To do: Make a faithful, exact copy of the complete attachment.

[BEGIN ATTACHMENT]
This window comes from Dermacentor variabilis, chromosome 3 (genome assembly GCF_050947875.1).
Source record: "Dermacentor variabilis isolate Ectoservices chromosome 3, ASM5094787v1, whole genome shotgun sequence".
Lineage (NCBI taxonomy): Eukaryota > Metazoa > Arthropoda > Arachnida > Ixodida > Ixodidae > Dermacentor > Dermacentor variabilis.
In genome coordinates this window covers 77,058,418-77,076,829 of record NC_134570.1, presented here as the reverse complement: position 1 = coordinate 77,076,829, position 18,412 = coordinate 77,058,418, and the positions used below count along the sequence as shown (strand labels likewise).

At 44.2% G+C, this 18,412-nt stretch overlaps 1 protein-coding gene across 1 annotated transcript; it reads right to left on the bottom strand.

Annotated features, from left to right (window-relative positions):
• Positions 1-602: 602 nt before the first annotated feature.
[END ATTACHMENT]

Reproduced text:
This window comes from Dermacentor variabilis, chromosome 3 (genome assembly GCF_050947875.1).
Source record: "Dermacentor variabilis isolate Ectoservices chromosome 3, ASM5094787v1, whole genome shotgun sequence".
Lineage (NCBI taxonomy): Eukaryota > Metazoa > Arthropoda > Arachnida > Ixodida > Ixodidae > Dermacentor > Dermacentor variabilis.
In genome coordinates this window covers 77,058,418-77,076,829 of record NC_134570.1, presented here as the reverse complement: position 1 = coordinate 77,076,829, position 18,412 = coordinate 77,058,418, and the positions used below count along the sequence as shown (strand labels likewise).

At 44.2% G+C, this 18,412-nt stretch overlaps 1 protein-coding gene across 1 annotated transcript; it reads right to left on the bottom strand.

Annotated features, from left to right (window-relative positions):
• Positions 1-602: 602 nt before the first annotated feature.